Julie Dalrymple:

Oh, that was so hard! I like to say I didn’t take it personally, and I always tried not to, and I think that’s something that comes after a while. And especially, I think, once you get into a job and realize how much there is happening behind the scenes, that’s when you start to realize, okay, maybe it wasn’t that they just didn’t like me, or whatever, but it’s hard, and I think it’s something you have to realize could happen. It’s a risk of looking for a new job, and it’s not easy. You have to do a lot of research, and when you get further into the job process, they expect a lot of you so I found myself writing marketing plans and doing timelines and jumping through all these hoops of interview process questions that they were asking me to do, and it’s a lot, and when you get that call and find out, “oh, there was somebody else that just had a little more local experience that we went with,” it’s very difficult.

I think it’s just about knowing upfront that that’s definitely a possibility and being hopeful but not putting all your eggs in one basket and thinking [getting the job is] definitely gonna happen, because you never know.

Mac Prichard:

And, every time you’re applying for a job, you’re being vulnerable, aren’t you?

Julie Dalrymple:

Yes! That’s the thing. And like I said, a lot of these organizations, and anywhere you’re interviewing, they expect you to know a lot about them and it’s kind of being poked and prodded, once you’ve gone through that enough times.. it’s pretty exhausting to have to put yourself out there so much.

I tried to take breaks and not try to line up too much at once, and to not be so hard on myself. I think that’s the hard part, to just sit back and realize that it’s all part of the process, and all the jobs I didn’t get made sense, you know? Now, when I look back, they made sense [why I didn’t get them]. And a lot of times, I met really great people out of it, too, and we ended up becoming friends, or other people in my network that I can refer back to and so, you know, usually, everything happens for a reason.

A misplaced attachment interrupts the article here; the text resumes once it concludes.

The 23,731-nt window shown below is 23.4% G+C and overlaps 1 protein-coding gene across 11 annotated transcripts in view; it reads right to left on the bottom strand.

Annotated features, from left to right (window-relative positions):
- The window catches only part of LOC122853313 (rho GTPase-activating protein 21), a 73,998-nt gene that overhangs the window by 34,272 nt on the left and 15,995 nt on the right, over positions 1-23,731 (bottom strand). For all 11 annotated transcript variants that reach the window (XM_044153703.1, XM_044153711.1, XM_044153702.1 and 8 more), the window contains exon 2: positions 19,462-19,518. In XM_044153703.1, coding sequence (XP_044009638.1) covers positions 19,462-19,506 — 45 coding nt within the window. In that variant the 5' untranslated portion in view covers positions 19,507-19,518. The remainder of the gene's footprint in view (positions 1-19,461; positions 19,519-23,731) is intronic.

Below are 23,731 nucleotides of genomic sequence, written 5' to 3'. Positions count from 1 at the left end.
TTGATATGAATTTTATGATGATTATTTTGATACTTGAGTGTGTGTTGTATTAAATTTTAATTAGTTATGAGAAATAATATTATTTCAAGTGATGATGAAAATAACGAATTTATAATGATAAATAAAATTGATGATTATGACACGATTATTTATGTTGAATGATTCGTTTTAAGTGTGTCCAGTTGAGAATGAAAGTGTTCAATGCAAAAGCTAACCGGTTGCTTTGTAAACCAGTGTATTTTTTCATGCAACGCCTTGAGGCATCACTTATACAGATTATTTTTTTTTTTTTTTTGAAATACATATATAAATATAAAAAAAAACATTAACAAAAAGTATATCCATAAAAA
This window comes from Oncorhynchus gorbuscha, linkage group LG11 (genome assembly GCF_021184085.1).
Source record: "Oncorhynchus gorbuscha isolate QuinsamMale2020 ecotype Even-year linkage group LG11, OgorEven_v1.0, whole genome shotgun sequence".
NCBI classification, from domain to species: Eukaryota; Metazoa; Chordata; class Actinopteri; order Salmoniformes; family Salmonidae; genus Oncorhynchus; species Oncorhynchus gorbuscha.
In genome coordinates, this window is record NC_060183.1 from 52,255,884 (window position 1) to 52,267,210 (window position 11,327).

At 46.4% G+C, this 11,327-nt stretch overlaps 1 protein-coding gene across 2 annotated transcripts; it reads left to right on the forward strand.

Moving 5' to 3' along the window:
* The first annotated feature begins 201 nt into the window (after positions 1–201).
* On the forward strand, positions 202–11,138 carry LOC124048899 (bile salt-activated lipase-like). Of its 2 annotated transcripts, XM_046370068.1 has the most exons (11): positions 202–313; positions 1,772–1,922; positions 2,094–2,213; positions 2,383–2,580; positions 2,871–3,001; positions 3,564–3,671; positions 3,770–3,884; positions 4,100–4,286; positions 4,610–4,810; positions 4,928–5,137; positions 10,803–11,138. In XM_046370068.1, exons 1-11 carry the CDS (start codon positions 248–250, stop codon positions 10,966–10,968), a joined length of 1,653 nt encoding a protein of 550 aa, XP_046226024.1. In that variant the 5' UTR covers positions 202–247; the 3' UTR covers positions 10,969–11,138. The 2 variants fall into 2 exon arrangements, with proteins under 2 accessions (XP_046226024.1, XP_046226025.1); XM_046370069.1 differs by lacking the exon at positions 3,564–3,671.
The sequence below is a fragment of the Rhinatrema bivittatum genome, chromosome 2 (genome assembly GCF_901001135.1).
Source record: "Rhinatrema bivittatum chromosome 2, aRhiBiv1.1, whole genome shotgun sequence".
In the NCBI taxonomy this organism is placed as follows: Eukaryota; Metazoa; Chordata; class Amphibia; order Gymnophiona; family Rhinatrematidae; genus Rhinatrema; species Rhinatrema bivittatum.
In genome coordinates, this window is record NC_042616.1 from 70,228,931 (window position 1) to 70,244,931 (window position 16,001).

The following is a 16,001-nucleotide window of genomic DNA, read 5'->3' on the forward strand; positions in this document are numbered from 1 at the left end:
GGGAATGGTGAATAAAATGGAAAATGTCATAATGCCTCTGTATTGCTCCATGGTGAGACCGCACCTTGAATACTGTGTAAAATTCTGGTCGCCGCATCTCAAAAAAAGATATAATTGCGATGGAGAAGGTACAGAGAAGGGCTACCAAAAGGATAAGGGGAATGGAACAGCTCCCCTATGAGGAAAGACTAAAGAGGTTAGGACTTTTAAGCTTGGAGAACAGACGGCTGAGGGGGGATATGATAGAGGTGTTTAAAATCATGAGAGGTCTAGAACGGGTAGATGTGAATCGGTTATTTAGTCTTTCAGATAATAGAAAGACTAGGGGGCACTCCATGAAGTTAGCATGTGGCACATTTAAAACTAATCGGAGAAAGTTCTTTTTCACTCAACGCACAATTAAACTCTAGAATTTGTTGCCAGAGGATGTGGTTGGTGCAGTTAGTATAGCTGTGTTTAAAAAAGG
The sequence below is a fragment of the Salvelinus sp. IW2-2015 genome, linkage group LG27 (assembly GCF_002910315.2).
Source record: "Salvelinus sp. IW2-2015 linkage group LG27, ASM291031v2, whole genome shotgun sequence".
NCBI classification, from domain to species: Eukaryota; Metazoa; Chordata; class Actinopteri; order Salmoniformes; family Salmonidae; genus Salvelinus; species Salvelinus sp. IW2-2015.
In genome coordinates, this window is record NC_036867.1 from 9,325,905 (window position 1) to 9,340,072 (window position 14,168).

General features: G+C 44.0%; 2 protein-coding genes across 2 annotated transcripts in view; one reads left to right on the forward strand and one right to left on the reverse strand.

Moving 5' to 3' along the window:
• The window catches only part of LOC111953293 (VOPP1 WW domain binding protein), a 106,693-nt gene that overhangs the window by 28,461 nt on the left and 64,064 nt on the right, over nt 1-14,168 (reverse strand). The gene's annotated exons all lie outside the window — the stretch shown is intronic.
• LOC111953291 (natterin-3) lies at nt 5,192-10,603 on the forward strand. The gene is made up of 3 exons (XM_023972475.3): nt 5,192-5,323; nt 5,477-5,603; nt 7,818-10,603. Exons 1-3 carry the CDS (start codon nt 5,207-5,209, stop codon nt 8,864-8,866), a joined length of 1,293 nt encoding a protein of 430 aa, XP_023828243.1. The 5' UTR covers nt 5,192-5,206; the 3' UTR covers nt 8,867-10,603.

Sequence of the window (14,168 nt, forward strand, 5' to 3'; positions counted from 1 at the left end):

Mac Prichard:

Now let’s talk about what didn’t work in your job search. You talked about the importance of networking and the benefits you got from volunteering; what didn’t work, Julie?

Julie Dalrymple:

I would say… sometimes when you get to a point in your job search, you get.. not desperate, but you start looking at opportunities you might not otherwise, or that might not be a good fit. I think there were a couple times I did that and [I’d] find [myself] in an interview, realizing this is not at all what I want to do, and having to kind of force your way through an interview. And like I said, they can be exhausting and take a lot out of you, and when you realize that, it just puts you in an awkward position and puts the interviewer in an awkward position. So I would say, keeping an open mind, but also not following a path that you know isn’t the right one.

Mac Prichard:

How long did your search go on?

Julie Dalrymple:

Well, I had an interesting situation because I came here and I was working from home but I knew pretty quickly that working from home in a new city was not the right path for me. I missed being with people and missed talking to people, and it took me a good year I think to find a job here and then when I did find a job here it was a great organization, but for several reasons wasn’t the right fit and then I kind of found myself back out on the job search, which was really challenging. And that took a good ‘nother year. So, you know, it took a while to find the right thing.

Mac Prichard:

And how did you find this job? Through an advertisement? Through word of mouth?

Julie Dalrymple: